Buying energy is cheaper than investing in solar roofs
Because the price of electricity is currently very low, it is more interesting to buy electricity abroad than to invest in your wind turbines or solar power.
“It is not attractive to invest in a new wind energy project or a solar roof. It doesn’t look good for the coming years either,” says Chris Derde of the Flemish green electricity producer Wase Wind.
Bram Claeys, director of the Flemish sector organization for sustainable energy (ODE), can’t ignore it either. “It’s an uncertain time for investments in renewable energy. That was already the case before the corona outbreak, and it hasn’t improved,” he says.
Mix of risks
According to Claeys, uncertainty is fuelled by a mix of risks. There are the persistently low electricity prices on the wholesale markets, while electricity consumption has fallen sharply since the outbreak of the corona crisis.
In addition, the Flemish government’s premiums for green energy will be phased out from 2025 onward. With the current low electricity price and the abolition of the subsidy scheme in 2025, no one is investing in a new wind energy project.
Investments will stop
Alex Polfliet of the energy consultancy firm Zero Emission Solutions fears that investments in solar energy will stop more quickly. In the coming months, he predicts that many business investments in solar roofs will be put on hold.
“A large solar energy roof will cost 40 euros per megawatt-hour over a period of twenty years. That electricity is more expensive than on the wholesale marketsn,” Polfliet states. “This is the downside of low energy prices. They don’t encourage companies anymore to put money into energy efficiency and renewable energy.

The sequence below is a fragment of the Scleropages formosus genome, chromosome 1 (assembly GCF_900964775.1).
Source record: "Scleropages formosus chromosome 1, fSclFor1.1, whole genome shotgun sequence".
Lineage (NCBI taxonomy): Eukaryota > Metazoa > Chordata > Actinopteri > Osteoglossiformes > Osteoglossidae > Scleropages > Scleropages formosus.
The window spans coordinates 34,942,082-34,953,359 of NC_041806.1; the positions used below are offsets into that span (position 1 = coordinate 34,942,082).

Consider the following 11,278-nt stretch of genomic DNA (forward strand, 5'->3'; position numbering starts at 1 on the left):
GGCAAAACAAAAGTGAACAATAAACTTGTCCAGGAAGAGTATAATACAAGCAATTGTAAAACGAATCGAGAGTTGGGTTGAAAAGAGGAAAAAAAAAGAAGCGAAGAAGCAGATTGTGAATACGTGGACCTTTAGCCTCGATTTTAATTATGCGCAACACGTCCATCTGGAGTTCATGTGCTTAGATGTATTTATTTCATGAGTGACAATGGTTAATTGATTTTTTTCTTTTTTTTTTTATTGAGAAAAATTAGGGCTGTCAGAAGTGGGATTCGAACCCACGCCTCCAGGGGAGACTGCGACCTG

No longer as an investment
Claeys and Luc Demeyere of energy broker Enbro are slightly less pessimistic. They expect that companies that give priority to a stable electricity price in the long term will continue to put money into a solar energy project.
“But the time when an investment could be profitable in just a few years is over. Those who saw it primarily as a profitable investment will not invest anymore. Anyone who sees solar energy as a way of making his energy consumption more efficient and greening it for the long term will continue to do so,” Demeyere thinks.
Flanders lacks a long-term vision
It ‘s a pity that this Flemish energy transition is only estimated in the short term. The demand for electricity will increase – also under the influence of electric mobility – and the phasing out of nuclear power will cause the supply (also abroad) to decline in the long run, causing the price of electricity on the international market to rise.
Moreover, the fear of a blackout is gone now that we have had a few mild winters, but this approach shows little sense of vision. “I am slowly losing courage about the approach in Flanders. I want to investigate whether we can call on the German support system for our new wind projects. That is more straightforward and entitles us to the most appropriate support possible,” Claeys concludes.